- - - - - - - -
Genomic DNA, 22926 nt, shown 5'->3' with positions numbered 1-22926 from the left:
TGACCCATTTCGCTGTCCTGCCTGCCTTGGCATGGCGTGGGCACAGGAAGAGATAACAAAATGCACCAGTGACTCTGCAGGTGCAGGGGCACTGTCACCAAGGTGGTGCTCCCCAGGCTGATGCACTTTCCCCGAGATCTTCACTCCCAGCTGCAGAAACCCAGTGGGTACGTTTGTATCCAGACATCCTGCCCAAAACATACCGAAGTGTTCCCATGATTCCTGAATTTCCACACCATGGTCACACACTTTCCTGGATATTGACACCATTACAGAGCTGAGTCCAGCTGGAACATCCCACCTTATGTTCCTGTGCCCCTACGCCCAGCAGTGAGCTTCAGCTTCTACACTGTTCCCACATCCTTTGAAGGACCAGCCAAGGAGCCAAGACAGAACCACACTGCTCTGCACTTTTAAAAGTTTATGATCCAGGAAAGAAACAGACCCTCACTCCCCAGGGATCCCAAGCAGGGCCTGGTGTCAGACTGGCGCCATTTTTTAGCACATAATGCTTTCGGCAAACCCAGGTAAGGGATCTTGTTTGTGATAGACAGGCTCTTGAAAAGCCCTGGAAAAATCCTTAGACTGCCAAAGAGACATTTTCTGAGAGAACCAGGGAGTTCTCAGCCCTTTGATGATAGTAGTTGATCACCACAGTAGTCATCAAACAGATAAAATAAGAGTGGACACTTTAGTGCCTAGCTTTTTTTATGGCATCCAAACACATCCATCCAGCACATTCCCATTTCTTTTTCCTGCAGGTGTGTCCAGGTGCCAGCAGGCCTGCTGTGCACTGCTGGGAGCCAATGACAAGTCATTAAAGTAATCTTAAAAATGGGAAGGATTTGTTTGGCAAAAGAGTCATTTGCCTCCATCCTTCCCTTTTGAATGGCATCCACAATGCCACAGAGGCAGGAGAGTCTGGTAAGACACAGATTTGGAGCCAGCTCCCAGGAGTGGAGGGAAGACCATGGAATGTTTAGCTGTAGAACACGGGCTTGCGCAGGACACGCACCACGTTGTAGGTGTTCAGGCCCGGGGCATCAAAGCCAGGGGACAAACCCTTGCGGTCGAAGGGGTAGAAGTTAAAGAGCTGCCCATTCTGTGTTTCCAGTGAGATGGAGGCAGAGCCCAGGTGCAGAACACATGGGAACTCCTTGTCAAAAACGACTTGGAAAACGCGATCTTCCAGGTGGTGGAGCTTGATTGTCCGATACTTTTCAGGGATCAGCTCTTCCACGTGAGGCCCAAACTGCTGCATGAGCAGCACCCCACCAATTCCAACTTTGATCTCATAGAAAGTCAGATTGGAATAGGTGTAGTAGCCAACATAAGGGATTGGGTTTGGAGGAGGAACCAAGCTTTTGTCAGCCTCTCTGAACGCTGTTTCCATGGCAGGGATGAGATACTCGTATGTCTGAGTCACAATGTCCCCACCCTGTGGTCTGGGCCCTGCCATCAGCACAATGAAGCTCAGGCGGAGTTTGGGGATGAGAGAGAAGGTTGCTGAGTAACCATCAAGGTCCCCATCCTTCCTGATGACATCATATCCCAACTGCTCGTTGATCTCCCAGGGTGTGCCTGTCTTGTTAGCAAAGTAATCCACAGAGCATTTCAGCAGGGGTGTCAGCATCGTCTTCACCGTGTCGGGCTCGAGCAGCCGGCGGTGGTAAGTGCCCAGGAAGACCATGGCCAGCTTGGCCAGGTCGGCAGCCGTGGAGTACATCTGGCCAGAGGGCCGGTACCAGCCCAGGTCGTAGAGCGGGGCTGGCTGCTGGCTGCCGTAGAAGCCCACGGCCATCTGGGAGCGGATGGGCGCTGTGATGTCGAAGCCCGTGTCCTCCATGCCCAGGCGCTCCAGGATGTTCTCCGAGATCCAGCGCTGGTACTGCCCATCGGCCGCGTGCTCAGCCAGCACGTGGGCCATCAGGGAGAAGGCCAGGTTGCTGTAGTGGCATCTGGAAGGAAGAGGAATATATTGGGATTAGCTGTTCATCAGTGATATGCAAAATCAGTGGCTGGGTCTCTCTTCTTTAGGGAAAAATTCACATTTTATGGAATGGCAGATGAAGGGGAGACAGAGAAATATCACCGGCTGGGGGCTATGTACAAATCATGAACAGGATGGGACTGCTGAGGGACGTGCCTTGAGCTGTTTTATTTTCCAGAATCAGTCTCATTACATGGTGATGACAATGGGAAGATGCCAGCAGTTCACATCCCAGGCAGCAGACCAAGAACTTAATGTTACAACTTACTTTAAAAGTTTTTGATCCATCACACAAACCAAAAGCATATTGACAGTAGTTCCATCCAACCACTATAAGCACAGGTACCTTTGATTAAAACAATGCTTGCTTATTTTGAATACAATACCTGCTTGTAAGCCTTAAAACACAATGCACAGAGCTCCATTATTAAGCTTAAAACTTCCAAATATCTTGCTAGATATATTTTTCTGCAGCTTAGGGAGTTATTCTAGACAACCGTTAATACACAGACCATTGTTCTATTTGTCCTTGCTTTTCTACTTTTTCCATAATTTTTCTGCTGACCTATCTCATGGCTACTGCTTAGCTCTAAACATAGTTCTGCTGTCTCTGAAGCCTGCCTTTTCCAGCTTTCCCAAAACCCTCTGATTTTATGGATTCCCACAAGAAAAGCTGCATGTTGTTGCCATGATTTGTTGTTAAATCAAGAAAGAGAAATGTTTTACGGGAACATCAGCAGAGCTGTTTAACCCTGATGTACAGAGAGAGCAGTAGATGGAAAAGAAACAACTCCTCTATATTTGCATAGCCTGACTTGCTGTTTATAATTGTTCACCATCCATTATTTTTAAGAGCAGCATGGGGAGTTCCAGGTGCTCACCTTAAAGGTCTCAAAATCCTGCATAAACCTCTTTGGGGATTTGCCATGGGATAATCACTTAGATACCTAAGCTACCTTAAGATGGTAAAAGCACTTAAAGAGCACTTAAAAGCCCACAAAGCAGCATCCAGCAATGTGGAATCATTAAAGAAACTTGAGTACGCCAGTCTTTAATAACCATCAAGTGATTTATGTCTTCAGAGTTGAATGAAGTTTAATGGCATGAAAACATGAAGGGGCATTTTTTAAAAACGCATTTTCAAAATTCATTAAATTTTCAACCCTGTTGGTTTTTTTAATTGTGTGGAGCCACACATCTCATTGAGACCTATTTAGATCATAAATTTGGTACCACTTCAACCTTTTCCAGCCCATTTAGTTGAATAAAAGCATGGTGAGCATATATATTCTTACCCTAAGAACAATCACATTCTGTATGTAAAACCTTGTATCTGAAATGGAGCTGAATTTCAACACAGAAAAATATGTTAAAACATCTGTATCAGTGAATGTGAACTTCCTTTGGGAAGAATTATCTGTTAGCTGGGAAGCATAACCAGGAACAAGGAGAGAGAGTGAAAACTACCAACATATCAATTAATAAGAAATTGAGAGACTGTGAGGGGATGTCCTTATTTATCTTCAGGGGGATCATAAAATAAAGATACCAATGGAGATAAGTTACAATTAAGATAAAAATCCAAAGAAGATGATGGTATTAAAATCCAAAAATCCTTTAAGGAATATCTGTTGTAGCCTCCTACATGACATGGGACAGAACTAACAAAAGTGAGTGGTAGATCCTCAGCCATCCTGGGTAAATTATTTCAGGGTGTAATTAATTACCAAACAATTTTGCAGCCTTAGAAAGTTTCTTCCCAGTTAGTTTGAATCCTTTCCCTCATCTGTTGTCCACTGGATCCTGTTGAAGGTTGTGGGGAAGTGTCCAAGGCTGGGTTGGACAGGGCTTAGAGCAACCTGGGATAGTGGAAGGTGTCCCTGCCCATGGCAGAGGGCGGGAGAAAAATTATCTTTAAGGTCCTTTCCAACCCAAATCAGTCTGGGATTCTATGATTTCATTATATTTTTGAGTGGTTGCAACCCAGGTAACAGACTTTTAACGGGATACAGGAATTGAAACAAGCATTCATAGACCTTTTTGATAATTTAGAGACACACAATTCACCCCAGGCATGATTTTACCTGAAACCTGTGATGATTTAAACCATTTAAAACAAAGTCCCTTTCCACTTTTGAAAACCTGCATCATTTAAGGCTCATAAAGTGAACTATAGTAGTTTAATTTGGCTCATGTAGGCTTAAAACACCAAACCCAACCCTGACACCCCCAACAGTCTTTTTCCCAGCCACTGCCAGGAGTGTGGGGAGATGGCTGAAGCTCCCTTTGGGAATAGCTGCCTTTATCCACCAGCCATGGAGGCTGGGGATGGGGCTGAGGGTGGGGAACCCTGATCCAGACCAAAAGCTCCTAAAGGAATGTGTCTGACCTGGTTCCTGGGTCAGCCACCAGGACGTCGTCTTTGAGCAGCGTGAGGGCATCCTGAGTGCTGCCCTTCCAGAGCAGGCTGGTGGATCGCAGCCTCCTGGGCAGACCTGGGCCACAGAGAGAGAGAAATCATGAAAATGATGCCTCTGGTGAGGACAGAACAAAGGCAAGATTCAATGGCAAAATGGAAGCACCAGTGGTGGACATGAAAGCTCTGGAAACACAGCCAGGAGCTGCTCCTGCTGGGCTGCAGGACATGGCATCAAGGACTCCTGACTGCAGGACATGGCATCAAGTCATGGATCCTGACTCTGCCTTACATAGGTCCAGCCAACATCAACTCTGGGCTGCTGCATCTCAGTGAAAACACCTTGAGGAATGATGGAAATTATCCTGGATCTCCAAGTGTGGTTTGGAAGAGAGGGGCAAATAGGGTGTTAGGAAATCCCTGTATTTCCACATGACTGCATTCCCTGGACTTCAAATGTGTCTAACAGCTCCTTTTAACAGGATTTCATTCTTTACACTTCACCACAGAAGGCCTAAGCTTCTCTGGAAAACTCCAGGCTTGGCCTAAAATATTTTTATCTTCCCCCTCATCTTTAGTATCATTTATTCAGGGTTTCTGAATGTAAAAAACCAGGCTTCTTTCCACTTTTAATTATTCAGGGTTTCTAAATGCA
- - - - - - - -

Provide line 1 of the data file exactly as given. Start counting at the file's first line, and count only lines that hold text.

Genomic DNA, 22926 nt, shown 5'->3' with positions numbered 1-22926 from the left: